Visit the German Corner Home Page

German Corner Website     German-American Mall     Contact

First Germans at Jamestown 6

Jamestown Main Menu

Previous Page

Next Page

Home
Biographies
On-Line Books
History Essays
Stamps
Teaching
Links
German Mall

Terms of Use
Privacy Statement

German Sawmill Wrights at Jamestown in 1620
by Gary C. Grassl, President The German Heritage Society of Greater Washington, D.C.

The records of the Virginia Company of London for June and July 1620 show that four unnamed but "very skillful" sawmill wrights came from "Hambur rough" [Hamburg] to London for service in the Jamestown Colony. "Men skillful for sawmills were procured from Germany and sent to Virginia at the Company's great charge," wrote Alderman Johnson.

By 1620, the Colony had advanced beyond Jamestown, leaving small settlements up and down the James River. The Company was anxious to establish sawmills in the Colony so that planks and boards could be cut for building houses and constructing ships. However, Captain Thomas Nuce wrote from Virginia in May 1621 that the Germans were facing great difficulties. Swift streams were required to power the wheels of a sawmill, and the sawmill wrights had difficulty finding any in Tidewater Virginia. The natives, who were poised for a general uprising, still controlled the upstream areas, which made them dangerous for colonists. In addition, the Germans had great difficulty finding people to help them construct the sawmills. They even had difficulty obtaining sustenance.

Captain Nuce complained that the Germans couldn't build the sawmills and at the same time "look after their own livelihood." The company bade Governor Sir Francis Wyatt of Virginia "to take care of the Dutch sent to build sawmills, and seat them at the falls [of the James river], that they may bring their timber by the current of the water." The Company told the governor in July 1621, "And here we earnestly commend unto your care the Dutchmen sent for erecting of sawing mills, a work most necessary, since the materials for housing and shipping cannot otherwise without much more trouble, pains and charge be provided."

The Company repeated its entreaty to the Governor and Council of Virginia to aid the German sawmill wrights: "... we commend unto your care our Saw Mills, a work of such importance as it deserves your special furtherance, and therefore we desire the Dutchmen sent for the fabric of them may be extraordinarily well used, and carefully provided of apparel out of the new Magazine, which we would have paid for by the Company's tobacco. As for such necessaries as they want, especially beer, which we can now be shipped for want of time and tonnage, we have desired Sir Francis Wyatt to supply them with, which shall be repaid, and thus supplied we hope they will be encouraged to bring that so much desired work to perfection." In August 1621, the Company reiterated its appeal.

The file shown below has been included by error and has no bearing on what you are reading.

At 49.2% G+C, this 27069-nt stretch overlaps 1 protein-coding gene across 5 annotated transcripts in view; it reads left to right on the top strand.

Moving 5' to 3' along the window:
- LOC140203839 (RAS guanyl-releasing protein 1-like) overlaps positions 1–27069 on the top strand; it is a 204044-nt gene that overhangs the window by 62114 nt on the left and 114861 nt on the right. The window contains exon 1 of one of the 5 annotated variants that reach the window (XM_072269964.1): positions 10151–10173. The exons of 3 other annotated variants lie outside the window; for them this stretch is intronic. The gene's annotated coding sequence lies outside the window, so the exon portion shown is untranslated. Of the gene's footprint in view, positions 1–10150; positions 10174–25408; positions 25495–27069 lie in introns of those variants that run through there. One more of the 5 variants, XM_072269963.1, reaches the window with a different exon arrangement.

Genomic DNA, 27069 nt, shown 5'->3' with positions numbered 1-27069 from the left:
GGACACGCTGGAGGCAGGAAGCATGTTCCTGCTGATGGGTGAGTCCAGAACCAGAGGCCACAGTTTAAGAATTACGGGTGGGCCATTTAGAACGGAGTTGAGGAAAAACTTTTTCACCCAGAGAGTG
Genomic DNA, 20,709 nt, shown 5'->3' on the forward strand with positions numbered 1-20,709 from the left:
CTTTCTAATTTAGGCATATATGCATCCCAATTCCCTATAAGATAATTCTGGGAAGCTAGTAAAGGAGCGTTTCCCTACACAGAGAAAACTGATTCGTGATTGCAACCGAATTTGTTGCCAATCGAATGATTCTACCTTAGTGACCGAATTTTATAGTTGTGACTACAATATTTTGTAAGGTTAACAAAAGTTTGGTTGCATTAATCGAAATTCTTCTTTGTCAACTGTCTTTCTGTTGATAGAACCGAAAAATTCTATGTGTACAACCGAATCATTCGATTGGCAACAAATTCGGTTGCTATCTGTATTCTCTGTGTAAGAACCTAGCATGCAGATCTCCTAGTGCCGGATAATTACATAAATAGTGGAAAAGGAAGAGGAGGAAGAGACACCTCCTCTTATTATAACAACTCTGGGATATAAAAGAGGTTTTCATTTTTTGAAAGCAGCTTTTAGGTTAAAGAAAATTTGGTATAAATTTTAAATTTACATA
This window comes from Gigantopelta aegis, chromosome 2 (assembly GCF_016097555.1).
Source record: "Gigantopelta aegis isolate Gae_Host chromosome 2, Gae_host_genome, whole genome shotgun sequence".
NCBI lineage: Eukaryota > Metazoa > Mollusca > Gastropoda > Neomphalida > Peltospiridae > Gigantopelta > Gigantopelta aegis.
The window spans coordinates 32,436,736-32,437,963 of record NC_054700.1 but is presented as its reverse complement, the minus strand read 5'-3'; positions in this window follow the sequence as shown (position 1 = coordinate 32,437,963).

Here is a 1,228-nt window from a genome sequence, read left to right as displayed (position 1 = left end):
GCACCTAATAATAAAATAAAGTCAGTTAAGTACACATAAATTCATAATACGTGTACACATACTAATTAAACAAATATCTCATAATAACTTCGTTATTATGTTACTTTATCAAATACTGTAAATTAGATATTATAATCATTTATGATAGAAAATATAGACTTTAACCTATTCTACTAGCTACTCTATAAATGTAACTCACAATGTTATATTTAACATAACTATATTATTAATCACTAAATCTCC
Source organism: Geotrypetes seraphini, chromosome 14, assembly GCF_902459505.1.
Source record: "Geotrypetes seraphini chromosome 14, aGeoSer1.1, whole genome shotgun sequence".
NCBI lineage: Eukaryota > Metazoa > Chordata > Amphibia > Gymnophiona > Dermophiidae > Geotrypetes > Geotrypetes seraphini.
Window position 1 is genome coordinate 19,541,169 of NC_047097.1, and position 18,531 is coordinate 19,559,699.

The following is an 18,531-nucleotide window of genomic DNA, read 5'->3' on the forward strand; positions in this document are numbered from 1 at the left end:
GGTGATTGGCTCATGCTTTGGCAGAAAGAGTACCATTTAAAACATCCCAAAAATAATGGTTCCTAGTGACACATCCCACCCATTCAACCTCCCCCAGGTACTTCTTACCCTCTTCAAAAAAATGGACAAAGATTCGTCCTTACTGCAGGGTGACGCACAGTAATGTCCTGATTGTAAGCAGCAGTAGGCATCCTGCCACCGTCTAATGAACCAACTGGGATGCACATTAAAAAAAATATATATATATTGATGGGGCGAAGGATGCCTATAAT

The sawmill wrights from Hamburg faced dauntingly difficult conditions in Virginia. The colonists were barely able to subsist, and many died from diseases against which their bodies had developed no immunities. As a matter of fact, 4 out of 5 colonists died within a few years of their arrival. "How so many people sent hither of late years have been lost, I cannot conceive unless it be through water and want ...." wrote Captain Nuce.

Alderman Johnson reported that the men "procured from Germany ... spent 7 or 8 months to find out a convenient place to set the mills on, which at last being found, the poor Dutchmen being disheartened by their unkind entertainment [treatment] in Virginia and almost famished by their mean provisions and being utterly disabled to bring that work to perfection without the help of many hands which an order of Court [of the Virginia Company] made here [in London] could not help them in Virginia. They oppressed with these and many other difficulties too great for them to overcome fell grievously sick of the diseases incident to the country...."

We learn from the records of the Virginia Company that "whereas they hired heretofore certain Dutch carpenters of Hamburrough for making of sawmills in Virginia, whither they being sent, died within a short time after (and only one returned) having effected nothing in that business ...."

The one who returned was the son of one of the mill wrights who had died in Virginia. He asked to return to Europe when he was the only one of the four left alive. The German widows of the three men who perished in Virginia after a stay of about a year asked for compensation, and the Virginia Company paid them altogether 27 pounds.

Jamestown Main Menu

Previous Page

Next Page

Hosted by WebCom
[Home] [Biographies] [On-Line Books] [History Essays] [Stamps] [Teaching] [Links]

Copyright © 1996-2000
Davitt Publications.
All rights reserved.
For more information contact
history@germanheritage.com

This German-American history website is financially sponsored by the German Corner, and does not generate any revenues for the German Corner or Davitt Publications.  The sole purpose of this site is to be of service to the public.